Naples seen by New York Times

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I am growing curious to learn what is the image of Naples abroad, and what (if any) is said above and beyond the few lines stereotype-driven mentions in the news. A few days ago I found this  article on New York Times that takes up the challenge to touch on 3 millenia of history in 3 pages. It is a mission impossible task, but I found it an interesting reading.

Interesting for instance to read, in between the lines of the effective first paragraph, the sense of confusion and overwhelming mess that the writer felt as first impression of the city, and how this settles into a deeper understanding of what’s beyond the surface in the rest of the article. It does scratches the surface of the city image.

I don’t think the article captures all the main aspects of the city, though: it just can’t in only 3 pages. For instance Naples can be like “elegant, restrained Florence or show-offy Rome” in some places, just not as a general feeling of the city. There are relevant music movements, from the opera around the San Carlo theater (built 1737, oldest active theater in Europe) to the blues experience of Pino Daniele and his group from the ’70s, to more recent experiences like the “99 Posse” group. There are important fashion firms like Marinella. There is a University funded by Federico II on June 5th 1224.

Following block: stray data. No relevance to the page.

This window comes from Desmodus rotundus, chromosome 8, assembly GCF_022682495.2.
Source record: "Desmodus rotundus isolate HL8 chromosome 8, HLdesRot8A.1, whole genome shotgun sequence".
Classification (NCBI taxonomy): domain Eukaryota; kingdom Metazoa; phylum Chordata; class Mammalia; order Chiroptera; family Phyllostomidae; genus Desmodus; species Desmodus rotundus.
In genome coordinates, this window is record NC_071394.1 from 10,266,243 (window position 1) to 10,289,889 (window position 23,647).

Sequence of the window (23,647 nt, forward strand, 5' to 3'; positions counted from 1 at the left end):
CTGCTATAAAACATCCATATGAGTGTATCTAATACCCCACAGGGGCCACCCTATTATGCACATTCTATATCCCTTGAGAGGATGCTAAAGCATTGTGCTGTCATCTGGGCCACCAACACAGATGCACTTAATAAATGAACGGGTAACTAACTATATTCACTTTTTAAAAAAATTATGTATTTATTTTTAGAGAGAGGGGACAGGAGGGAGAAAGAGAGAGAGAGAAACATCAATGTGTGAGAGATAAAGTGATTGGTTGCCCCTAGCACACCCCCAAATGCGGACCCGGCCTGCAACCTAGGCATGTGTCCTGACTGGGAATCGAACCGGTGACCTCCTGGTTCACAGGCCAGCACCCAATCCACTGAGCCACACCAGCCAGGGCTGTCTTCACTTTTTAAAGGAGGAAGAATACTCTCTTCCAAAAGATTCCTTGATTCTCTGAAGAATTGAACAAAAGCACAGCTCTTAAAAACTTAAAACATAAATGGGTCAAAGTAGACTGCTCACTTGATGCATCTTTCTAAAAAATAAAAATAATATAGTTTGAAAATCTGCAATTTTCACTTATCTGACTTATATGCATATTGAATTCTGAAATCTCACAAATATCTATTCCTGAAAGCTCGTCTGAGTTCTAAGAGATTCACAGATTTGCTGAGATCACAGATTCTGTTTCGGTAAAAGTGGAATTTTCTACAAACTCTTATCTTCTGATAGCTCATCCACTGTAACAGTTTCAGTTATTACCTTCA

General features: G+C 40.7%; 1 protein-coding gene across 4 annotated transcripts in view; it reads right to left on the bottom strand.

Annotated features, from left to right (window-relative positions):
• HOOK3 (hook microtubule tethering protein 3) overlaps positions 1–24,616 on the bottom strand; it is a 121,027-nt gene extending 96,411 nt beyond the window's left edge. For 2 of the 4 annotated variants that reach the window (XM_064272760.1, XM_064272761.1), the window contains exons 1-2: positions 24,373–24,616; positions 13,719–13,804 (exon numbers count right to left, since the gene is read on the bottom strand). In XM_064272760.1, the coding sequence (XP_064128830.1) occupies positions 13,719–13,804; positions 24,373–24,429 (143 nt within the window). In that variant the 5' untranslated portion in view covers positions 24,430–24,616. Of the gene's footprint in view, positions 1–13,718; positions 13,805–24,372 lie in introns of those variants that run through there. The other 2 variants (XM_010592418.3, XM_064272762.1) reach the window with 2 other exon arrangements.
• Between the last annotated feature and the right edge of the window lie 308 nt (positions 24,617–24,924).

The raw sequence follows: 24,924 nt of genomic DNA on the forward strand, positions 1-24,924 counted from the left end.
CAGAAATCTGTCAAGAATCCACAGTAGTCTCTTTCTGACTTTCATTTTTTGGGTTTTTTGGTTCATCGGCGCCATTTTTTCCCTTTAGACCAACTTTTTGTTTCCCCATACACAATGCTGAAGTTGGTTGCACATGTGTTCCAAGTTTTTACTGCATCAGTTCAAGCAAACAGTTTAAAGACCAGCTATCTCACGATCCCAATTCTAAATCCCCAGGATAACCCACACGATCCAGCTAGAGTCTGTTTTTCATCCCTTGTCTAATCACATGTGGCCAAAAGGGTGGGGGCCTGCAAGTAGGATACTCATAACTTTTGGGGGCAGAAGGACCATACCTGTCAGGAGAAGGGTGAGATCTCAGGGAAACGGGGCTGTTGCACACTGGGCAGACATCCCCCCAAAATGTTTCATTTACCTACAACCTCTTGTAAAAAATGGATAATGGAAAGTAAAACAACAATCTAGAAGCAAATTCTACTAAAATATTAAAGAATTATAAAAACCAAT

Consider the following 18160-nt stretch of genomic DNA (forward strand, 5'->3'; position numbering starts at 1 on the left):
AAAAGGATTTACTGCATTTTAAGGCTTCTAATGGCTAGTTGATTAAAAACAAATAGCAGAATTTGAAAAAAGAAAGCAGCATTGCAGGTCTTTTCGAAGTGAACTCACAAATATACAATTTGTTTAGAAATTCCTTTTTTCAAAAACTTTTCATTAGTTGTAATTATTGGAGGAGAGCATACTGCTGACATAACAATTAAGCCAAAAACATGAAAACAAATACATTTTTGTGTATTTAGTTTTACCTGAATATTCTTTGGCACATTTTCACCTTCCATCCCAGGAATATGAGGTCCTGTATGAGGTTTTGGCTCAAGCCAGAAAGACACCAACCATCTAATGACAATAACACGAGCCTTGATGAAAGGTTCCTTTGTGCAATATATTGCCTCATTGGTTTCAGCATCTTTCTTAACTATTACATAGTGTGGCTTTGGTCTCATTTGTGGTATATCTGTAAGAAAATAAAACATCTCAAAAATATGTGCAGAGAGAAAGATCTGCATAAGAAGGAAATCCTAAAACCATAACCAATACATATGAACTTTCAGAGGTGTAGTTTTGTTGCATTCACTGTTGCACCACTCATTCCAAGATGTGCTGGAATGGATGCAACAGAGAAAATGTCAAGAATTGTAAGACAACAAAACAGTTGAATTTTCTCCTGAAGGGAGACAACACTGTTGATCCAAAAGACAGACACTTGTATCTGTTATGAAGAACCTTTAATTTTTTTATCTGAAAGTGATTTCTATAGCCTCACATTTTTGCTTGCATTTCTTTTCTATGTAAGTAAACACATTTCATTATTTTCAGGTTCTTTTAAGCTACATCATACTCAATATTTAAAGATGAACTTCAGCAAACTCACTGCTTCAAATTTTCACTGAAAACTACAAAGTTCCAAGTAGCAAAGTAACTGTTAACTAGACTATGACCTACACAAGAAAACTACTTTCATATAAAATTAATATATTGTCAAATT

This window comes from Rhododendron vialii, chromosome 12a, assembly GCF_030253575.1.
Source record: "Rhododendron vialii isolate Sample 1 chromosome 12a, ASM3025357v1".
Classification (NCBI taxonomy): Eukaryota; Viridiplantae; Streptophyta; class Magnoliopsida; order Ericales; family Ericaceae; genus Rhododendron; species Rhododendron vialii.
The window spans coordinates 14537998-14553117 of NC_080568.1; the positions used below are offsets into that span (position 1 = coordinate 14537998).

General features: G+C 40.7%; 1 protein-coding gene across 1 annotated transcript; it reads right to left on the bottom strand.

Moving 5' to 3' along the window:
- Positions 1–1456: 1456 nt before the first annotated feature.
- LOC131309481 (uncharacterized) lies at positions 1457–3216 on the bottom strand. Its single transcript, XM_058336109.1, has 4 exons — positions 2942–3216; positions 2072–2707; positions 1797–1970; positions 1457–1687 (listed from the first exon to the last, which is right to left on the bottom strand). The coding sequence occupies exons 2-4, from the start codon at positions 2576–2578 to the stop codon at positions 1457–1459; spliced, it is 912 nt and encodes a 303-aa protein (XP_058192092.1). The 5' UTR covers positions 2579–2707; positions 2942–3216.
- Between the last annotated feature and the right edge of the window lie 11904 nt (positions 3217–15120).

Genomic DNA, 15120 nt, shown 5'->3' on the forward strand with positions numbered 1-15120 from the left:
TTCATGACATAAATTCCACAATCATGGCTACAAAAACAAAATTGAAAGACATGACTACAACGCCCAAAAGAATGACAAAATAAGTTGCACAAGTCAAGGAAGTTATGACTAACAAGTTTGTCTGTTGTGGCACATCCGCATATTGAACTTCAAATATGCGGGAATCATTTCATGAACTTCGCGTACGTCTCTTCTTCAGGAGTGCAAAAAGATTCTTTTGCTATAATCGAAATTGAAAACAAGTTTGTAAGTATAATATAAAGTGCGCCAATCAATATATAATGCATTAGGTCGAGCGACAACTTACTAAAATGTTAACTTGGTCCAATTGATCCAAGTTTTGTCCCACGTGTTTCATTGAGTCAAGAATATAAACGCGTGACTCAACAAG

Pino Daniele in concert
Pino Daniele in concert

Trying to say that in one sentence, I think the article does capture the general impression of the city, the main feelings of the everyday street experience, and the main traits of the city’s history; what it misses is the more positive but less evident aspects of contemporary life in Naples. On the other hand, as said, three millenia hardly fit in 3 pages!

One last but not least point: the main ingredient of “Sfogliatella” stuffing is semolina rather than ricotta (which is there anyhow). This 17th century recipe was actually invented as a way to recycle semolina leftovers!

Driven by the curiosity push I mentioned at the beginning, I am also reading a book about Naples written by an American that has received very positive reviews. More on that later.


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